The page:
For this method to be successful there does need to be lots of humidity around the cutting. If it dries out too much, then a plant will revert to self-preservation mode and stop trying to grow new roots.

Any method of growing needs to be in a sterile environment, and the way they manufacture Rockwool means it is 100% inert. The heating process it goes through during the manufacturing process means there is little chance of fungi or bacteria entering into Rockwool.

Steps in Using Rockwool for Planting Seeds

It may appear daunting when planting seeds for the first few times; however, it can be very straightforward and successful when using this growing medium.

Here are the steps to follow when planting seeds.

  1. Rockwool preparation – soak your cubes well in pH adjusted water. They should have a pH of 5.5 to 6.5.
  2. In the hole in the top of the plug, insert two seeds. Using a fine object such as a toothpick push the seeds toward the bottom of the hole.
  3. Pinch the top of the hole closed or cover with a small piece of Rockwool.
  4. Add all your starter plugs to a nursery tray and place a humidity done over the top. Keep the temperature around 70-80 degrees Fahrenheit.
  5. Check every couple of days and make sure the cubes are not drying out. Either water sparingly or mist them with a water bottle.
  6. Once you see your seeds sprouting, remove the plugs from under the dome and place them under your growing lights.
  7. Once you see a dominant seedling, trim back the smaller one to prevent growth. Never try to remove this smaller shoot as it can damage the shoots of the larger seedling.   
  8. Once these reach between two or three inches in height, you can transplant them to your system. When doing so, there is no need to try to remove the starter plug; this can go directly into your growing medium of choice.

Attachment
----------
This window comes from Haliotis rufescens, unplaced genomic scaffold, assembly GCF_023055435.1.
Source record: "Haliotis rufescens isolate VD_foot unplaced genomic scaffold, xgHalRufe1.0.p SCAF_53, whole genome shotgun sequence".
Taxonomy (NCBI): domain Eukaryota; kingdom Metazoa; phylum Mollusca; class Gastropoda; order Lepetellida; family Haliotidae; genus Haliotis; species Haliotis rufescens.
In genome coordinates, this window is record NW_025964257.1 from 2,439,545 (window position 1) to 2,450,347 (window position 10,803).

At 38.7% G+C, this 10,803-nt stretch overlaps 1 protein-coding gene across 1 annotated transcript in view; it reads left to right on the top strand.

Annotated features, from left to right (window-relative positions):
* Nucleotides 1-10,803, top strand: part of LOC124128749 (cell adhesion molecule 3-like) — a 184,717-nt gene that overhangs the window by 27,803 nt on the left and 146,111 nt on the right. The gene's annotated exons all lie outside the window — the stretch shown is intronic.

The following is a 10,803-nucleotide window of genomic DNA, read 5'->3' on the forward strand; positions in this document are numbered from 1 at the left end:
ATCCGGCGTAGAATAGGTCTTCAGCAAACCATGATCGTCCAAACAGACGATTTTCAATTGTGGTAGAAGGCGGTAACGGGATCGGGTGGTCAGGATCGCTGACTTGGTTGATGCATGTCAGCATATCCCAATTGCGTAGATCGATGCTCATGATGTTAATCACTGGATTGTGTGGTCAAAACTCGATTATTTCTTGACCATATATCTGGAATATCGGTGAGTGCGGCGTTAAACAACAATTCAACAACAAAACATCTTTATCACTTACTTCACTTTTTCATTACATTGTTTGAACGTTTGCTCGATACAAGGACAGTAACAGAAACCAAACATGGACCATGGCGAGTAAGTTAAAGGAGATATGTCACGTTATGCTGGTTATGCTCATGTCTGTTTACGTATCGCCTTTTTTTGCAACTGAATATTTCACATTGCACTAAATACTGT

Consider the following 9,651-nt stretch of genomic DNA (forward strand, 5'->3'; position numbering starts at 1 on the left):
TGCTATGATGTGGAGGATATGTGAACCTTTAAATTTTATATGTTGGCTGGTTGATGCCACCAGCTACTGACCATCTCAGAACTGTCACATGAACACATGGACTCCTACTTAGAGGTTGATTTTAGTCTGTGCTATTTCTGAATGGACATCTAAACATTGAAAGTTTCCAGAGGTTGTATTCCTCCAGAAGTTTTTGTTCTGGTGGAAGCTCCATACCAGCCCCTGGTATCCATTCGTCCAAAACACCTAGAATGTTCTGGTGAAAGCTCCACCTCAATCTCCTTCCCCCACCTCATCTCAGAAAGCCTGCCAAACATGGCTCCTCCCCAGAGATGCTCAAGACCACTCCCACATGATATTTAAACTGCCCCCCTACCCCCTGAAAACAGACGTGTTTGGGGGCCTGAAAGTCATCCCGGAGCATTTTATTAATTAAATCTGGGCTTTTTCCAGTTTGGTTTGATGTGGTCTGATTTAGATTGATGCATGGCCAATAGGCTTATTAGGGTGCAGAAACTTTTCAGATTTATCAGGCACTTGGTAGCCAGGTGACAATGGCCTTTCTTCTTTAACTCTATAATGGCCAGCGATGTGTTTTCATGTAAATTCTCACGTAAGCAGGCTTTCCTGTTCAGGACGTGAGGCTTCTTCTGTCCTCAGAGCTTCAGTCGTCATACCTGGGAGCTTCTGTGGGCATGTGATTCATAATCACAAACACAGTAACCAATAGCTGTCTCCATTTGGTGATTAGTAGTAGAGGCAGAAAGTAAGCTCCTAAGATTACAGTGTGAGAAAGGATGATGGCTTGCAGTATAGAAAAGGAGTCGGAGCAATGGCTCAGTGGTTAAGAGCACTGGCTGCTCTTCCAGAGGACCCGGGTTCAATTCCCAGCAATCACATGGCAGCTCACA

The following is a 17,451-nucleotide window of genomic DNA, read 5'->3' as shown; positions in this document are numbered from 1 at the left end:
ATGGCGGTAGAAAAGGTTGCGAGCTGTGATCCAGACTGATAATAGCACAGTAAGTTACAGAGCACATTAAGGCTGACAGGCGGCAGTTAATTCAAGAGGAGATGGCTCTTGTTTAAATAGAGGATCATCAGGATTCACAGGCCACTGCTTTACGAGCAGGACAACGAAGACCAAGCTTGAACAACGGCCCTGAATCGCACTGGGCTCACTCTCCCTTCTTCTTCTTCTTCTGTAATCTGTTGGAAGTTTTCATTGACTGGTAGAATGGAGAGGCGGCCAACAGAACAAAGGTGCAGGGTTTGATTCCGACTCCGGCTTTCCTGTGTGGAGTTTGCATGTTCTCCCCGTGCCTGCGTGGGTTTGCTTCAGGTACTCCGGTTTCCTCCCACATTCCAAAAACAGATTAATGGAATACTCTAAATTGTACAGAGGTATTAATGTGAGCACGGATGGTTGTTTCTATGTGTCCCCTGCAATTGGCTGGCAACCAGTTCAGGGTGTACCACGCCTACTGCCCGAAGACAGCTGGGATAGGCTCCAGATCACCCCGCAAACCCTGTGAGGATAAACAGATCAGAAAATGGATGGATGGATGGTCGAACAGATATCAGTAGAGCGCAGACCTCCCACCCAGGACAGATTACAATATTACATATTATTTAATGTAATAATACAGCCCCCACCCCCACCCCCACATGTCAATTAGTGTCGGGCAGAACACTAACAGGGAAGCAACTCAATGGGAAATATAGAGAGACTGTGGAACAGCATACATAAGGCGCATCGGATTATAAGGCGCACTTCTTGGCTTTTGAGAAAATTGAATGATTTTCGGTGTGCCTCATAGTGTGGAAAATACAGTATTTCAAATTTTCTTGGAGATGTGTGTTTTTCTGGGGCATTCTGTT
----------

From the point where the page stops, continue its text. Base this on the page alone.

Steps for Propagation Using Rockwool in Hydroponics

Propagation of plants can be harder for new growers until they understand where they need to cut from the donor plant. However, the steps for using the Rockwool cubes are no harder than doing so when growing from seeds.

  1. Make sure your Rockwool cubes are soaked will in pH-adjusted water.
  2. Make sure to water your donor plant well the night before you begin propagation
  3. Take the main stem of the donor plant and cut 3 to 4 inches of leaf stem from as close as you can to the main stem of the plant. Be careful not to damage the node.
  4. Take the cut end and dip it into some rooting hormone
  5. Take the cutting and place it into your cube, but make sure it doesn’t start to emerge from the bottom.
  6. Take your nursery tray and half fill with vermiculite of perlite.
  7. Place the cubes on top of this growing medium.
  8. Close the moisture dome to lock in the moisture and maintain a temperature of around 80 degrees Fahrenheit.
  9. Once roots begin emerging, open the lid slightly and increase more the day after.
  10. Remove the dome completely a few days later once the first roots appear.
  11. Once roots are showing through the bottom of the cub, transplant to your system.

Preparing Rockwool for Use

When using Rockwool, it is important to prepare it before use. While there are other growing mediums, which are pH-neutral such as coco coir and clay pebbles (Hydroton), Rockwool has a naturally high pH of around eight.

This occurs because of the limestone that is mixed with the basalt during manufacturing. If you don’t make sure you adjust the medium before use, then this high pH will prevent plants being able to uptake these nutrients.

Plants prefer conditions that are more acidic, hence the adjustment of the pH before use.

The steps for doing so are easy, yet they can be a little time consuming, so allow yourself a few days before you need to use your new batch of Rockwool.

The first step is to soak your cubes in water, which is acidic. This will dissolve the lime, which forms during manufacture. Distilled water is the best option because you know what the pH will be. Water from the faucet can vary depending if you are in a soft or hard water area.

You should adjust the water so the pH drops to around 5.5. If it goes below five, then this can begin damaging the fibers. Once you do this, allow them to soak up this pH-adjusted water for 24-hours. If these blocks are for use in your system, then locate them in position and run your system without plants until your system pH stabilizes at around 5.5 to 6.0.

Things to Do, and What Not to Do With Rockwool

Using Rockwool can be straightforward, and this can be seen from the amount of growers, which use it. However, there are a few things you need to do, and some things you should to gain the full benefits of this growing medium.

Here we will look at all the things you do need to do:

Pre-soaking Rockwool